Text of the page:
Good Morning December


This December has been a weird one. Since we lost Johnny in October, I feel as if the months are drifting by, unnoticed. Or maybe this is just me having to grow-up much faster than I anticipated.

December makes me feel like a kid again, especially now that I’m out of school and back in Indianapolis. The city transforms with lights and trees and decorations. The sky dusts the naked trees with snow. I sit in my living room and gaze through foggy windows watching a mesmerizing snowfall. Why is it that year after year the first snow never fails to leave me speechless? But something is missing. This year will be different because we’ve lost someone.

I think of Johnny’s sisters coming home for Christmas and how I will want to cry with them. I cry with his best friend as we write cards of condolences to comfort friends in this holiday season. It has been two months since Johnny passed away and the absence of our dear friend is still surreal.  I begin to wonder if the human mind can ever fully comprehend death.

When I wake up to a new day, with fresh thoughts of grief and sorrow I simply rise and say “Good morning December. Let’s get through this together.” For December is not just a month in the year. If December were a character in a story he’d be tall and burly with a fur hat and wide leather boots, and deep eyes that tell stories of Christmases gone by.

I know I promised to write about something new, to leave the subject of death alone and blog about a more vibrant topic. But, try telling that to the bare trees and the empty cornfields and to the frozen earth where the grass is turning brown. Death is ever present on this side of heaven.

I feel as if December is mourning John’s death too. The stale air, the dead trees, the blood stained sky above a cold morning sunrise. Together we grieve.

And yet . . . together we look to the Lord to bring us through these dark valleys and grant us rest in green pastures.


Death, a path we all must take


It hit me yesterday. Just plain sadness. So I sat there and let it wash over me, refusing to fight, hide or minimize it.

Sadness comes to me in moments when I think of John and how he’s gone. In these moments I ponder where he is and what he’s doing. I silently weep and admit he is definitely enjoying life in heaven worshiping God, but I wonder what that looks like. Why am I saddened by this? Maybe because it’s so difficult to understand.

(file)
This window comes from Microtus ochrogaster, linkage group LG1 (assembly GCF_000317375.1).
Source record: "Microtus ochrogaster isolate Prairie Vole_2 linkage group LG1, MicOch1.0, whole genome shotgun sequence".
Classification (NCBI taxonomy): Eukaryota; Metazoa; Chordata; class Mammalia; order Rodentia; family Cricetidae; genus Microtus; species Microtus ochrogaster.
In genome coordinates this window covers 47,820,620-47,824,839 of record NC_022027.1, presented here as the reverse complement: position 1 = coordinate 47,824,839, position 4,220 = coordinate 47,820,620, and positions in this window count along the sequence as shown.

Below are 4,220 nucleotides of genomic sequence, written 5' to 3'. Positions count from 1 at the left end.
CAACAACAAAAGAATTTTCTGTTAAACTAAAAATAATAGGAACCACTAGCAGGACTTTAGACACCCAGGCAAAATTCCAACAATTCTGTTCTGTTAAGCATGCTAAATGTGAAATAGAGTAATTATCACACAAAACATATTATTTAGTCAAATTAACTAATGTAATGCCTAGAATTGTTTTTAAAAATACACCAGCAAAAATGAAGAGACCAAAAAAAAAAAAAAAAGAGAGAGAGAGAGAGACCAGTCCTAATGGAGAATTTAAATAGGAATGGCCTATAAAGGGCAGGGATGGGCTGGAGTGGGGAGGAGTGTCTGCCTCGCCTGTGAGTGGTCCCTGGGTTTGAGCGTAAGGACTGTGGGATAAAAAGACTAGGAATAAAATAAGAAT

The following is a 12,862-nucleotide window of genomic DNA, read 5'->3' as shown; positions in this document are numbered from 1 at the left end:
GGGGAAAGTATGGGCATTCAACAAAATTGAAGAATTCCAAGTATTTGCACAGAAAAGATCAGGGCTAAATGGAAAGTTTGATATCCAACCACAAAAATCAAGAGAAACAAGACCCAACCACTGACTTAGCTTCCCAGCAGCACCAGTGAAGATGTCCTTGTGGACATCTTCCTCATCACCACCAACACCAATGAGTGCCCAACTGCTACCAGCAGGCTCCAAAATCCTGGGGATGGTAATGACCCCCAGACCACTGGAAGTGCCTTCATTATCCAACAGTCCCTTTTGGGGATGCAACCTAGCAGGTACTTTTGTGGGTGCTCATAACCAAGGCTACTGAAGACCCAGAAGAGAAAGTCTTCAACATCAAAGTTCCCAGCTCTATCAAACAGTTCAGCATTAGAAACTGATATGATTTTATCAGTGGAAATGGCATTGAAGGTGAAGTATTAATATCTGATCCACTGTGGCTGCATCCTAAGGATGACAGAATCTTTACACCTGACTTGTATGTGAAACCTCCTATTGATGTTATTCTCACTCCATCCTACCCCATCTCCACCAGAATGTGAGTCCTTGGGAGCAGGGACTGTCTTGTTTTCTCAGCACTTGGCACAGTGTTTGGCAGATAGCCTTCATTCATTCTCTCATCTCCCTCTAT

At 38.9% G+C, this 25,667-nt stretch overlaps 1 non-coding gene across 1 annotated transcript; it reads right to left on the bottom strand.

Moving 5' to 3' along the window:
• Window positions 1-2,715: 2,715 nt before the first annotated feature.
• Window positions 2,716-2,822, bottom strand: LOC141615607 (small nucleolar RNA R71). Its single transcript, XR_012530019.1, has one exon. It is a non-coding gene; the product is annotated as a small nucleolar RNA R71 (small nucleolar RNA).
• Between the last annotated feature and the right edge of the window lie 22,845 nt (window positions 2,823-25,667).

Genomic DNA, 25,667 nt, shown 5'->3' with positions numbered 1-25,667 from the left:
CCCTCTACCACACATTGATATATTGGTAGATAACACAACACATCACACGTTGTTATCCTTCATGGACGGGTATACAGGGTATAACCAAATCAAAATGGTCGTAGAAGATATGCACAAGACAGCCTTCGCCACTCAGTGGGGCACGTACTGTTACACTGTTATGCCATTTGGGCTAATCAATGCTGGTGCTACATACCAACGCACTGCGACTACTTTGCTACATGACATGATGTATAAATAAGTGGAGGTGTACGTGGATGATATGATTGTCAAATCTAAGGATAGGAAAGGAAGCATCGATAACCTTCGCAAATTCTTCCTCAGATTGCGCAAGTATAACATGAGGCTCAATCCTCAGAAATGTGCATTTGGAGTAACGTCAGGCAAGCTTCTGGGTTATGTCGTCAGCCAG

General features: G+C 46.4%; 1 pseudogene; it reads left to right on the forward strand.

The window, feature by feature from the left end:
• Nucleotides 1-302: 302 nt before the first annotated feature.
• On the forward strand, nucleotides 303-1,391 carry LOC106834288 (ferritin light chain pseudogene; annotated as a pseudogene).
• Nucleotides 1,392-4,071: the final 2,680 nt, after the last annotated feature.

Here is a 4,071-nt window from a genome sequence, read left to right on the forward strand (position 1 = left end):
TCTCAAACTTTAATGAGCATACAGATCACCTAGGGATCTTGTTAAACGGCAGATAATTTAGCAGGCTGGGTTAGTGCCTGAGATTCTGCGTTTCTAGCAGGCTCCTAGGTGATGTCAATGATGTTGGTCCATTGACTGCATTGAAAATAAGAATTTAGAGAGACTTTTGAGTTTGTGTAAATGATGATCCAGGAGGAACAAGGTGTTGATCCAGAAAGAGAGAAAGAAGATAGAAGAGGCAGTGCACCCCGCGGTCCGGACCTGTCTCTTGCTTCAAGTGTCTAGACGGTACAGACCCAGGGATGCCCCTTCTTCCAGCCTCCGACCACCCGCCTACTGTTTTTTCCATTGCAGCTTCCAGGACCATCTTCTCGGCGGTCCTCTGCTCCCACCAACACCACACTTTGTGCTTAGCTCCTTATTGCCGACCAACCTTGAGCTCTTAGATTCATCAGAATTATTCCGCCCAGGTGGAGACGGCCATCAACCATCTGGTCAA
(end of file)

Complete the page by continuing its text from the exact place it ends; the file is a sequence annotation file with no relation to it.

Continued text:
It’s another Friday on this side of heaven, and I’m determined to write about a new subject. . . Life.

Lately I’ve focused primarily on my body and not on my soul. As the thought of death has been haunting me these last two months, I feel a sense of frustration that I’ve only been thinking of death as the end of all things and not a mere transition from physical to spiritual life. My friend expressed some similar fears. She brought up C.S. Lewis and his series the Chronicles of Narnia, a story where children find a magical world by climbing through a wardrobe.

“This life is like the wardrobe, and Narnia is like heaven,” she told me. “We are just passing through.” We smiled at each other in spite of our fears.  I have to admit, no matter how you put it, death is still difficult to understand.

Last Sunday I watched The Lord of the Rings. This movie alone reminds me of Johnny. We watched it a lot when we were kids, acting out scenes and trading playing cards. One piece of dialogue in the movie helped me see life in a new way.

Pippin: I never thought it would end this way.
Gandalf: End? No, the journey does not end here. Death is just another path, one that we all must take… The grey rain curtain of this world rolls back and all turns to silver glass… And then you see it…
Pippin: What, Gandalf? See what?
Gandalf: White shores… And beyond… A far green country under a swift sunrise.
Pippin: Well, that isn’t so bad.
Gandalf: No… No, it isn’t.

Okay, I’ve definitely deemed myself a homeschooler by quoting both C.S. Lewis and Tolkien in the same blog post, but nonetheless I am resolved to focus not on death, but on life. The life to come, the life Johnny is living now, and the life I am commissioned to live on this side of heaven until my new journey begins.